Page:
More views on the videos drives more people to the profile, and subsequently, Instagram algorithms mean that UA’s future posts will be catapulted to the top of the user’s feed – and the circle continues.

UA’s example of how they’ve worked this to their advantage is through their #UAChallenge series – where notorious athletes ‘film themselves’ doing an athletic challenge – with hardly any editing and post-production involved – and post it on Instagram as a collection of stories and a post in the feed. The quotations marks are to indicate the framing – while the athletes look like they’re holding a phone, they’re really on a professional shoot and have their hands in the air for effect. Crazy, right? But it optimizes performance because it looks more natural. This way, UA can still get their content in a clip without making it look like an advert.

Use it all.

Another tip that Daley discussed is optimization of filming time. Despite the fact that these new production techniques and ‘natural’ filming – where less of a brief is given to the athlete (or influencer) in question and instead, the cameras are left all but rolling for the entirety of the shot and the best footage is clipped out – seem like they’re only purposeful for getting exactly what you need out of a shoot, you might find that some leftover footage can be re-used for a different platform. Even multiple clips can be optimized for use on different platforms – even TV – because the new production techniques produce better, metric-boosting footage anyway. Get the most out of what you film.

Opportunistic moments.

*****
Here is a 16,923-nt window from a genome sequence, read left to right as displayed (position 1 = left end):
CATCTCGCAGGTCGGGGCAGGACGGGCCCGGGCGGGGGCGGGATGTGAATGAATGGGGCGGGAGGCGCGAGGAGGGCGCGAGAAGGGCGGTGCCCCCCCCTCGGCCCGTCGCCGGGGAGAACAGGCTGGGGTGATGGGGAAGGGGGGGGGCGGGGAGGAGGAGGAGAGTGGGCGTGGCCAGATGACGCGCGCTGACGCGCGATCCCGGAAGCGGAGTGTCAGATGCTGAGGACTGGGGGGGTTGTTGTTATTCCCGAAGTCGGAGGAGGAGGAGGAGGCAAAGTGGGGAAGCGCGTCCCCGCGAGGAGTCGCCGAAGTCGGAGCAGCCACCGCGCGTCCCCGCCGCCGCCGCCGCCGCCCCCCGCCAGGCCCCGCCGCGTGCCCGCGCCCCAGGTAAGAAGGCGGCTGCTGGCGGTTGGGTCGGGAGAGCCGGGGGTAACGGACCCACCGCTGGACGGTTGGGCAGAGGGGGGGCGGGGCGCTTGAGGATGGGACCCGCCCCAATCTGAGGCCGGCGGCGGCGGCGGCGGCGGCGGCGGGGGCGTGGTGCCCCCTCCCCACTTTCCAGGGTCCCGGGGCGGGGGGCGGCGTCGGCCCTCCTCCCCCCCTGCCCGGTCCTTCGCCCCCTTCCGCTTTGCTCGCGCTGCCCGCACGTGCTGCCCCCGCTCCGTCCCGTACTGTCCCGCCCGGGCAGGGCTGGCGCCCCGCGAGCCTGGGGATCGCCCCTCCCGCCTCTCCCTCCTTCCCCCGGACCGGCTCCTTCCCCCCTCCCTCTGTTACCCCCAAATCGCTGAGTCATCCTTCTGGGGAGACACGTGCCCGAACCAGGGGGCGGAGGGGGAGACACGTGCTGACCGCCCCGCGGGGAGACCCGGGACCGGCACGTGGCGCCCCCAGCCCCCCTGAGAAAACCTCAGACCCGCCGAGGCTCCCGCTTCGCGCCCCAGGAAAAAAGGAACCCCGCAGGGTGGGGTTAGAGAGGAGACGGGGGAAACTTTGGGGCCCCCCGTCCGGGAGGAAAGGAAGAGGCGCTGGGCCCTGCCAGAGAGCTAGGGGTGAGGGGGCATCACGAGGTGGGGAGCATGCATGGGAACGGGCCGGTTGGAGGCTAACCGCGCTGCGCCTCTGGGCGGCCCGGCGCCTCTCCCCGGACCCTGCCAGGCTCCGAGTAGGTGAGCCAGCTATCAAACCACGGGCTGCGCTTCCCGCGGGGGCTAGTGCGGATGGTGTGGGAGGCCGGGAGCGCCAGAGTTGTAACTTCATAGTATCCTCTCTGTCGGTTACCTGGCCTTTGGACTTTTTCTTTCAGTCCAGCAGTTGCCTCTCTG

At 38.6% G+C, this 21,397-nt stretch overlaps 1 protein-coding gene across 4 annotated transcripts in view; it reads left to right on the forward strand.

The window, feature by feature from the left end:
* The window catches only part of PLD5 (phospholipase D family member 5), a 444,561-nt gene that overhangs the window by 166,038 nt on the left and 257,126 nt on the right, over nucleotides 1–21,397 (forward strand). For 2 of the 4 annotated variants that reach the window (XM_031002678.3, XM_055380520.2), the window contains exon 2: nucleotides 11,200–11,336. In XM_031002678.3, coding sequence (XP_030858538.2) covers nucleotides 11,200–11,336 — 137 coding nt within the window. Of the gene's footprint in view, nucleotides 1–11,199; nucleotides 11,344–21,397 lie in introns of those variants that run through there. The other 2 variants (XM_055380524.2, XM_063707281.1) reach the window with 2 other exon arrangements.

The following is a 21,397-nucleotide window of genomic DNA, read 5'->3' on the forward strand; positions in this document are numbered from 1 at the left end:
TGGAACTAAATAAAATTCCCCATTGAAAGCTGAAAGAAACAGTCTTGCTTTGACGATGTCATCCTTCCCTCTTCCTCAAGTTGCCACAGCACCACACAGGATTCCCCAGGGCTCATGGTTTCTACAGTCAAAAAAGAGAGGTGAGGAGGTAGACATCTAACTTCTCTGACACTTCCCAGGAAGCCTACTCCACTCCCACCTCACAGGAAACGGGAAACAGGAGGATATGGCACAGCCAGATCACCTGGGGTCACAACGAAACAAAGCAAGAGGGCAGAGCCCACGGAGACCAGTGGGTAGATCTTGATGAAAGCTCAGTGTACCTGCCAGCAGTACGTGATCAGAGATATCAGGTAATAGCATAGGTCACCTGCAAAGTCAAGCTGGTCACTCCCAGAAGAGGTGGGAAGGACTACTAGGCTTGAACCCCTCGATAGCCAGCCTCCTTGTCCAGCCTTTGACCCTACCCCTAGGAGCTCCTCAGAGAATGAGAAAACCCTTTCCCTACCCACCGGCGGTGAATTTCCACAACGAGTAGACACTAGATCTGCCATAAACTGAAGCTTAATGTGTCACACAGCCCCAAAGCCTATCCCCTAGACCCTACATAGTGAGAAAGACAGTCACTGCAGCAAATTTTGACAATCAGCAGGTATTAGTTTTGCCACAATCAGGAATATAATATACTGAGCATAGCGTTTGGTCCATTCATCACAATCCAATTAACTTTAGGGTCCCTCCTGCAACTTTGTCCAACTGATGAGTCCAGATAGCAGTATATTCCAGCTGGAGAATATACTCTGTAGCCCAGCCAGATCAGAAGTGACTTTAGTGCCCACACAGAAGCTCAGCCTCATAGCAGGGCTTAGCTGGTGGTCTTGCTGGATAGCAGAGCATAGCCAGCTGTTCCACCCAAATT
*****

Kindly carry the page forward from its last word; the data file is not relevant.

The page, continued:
Leaving the camera rolling and keeping it natural can lead to opportunity in two ways – one, because the influencer does or suggests something that might work for your channel – or because, when you’ve finished working on the planned content, you might have spare time left over and, if you’ve drafted other ideas into your brief, you might be able to execute them and get more content than you anticipated in your final twenty minutes. ‘Flexibility’ was their word. But preparation is always key. Storyboard your main plan out first. Make sure you have extra ideas just in case.

Consistency is key.

Finally, Daley and Mitchell mentioned their other top-performing platform. Anyone’s guess? YouTube. You’d be correct.

They found consistency to be the key takeaway from their learning curve on YouTube’s positives and negatives. A weekly cadence helped their ratings majorly – and it’s something that works with other brands too. Content consistency works as well. Take three different interview series and you’ll find that Hot Wings’ interview series, Wired’s Most Searched Questions series and similar channel versions of the same idea are the best performing of the lot. UA implemented this with their own ‘Shoot Your Shot’ series – and saw an improvement in video performance. Simple things can go a long way. But, as before, testing and learning is the way to certify it works before you commit to it.

UA and Movement Strategy’s partnership has worked wonders in improving the performance and building an audience for UA’s content. Mitchell mentioned how longer-form content on YouTube meant that some videos had an average of watch time of ‘six or seven minutes.’ And if you can get that on a ‘glorified advert’ then, well, you can do just about anything.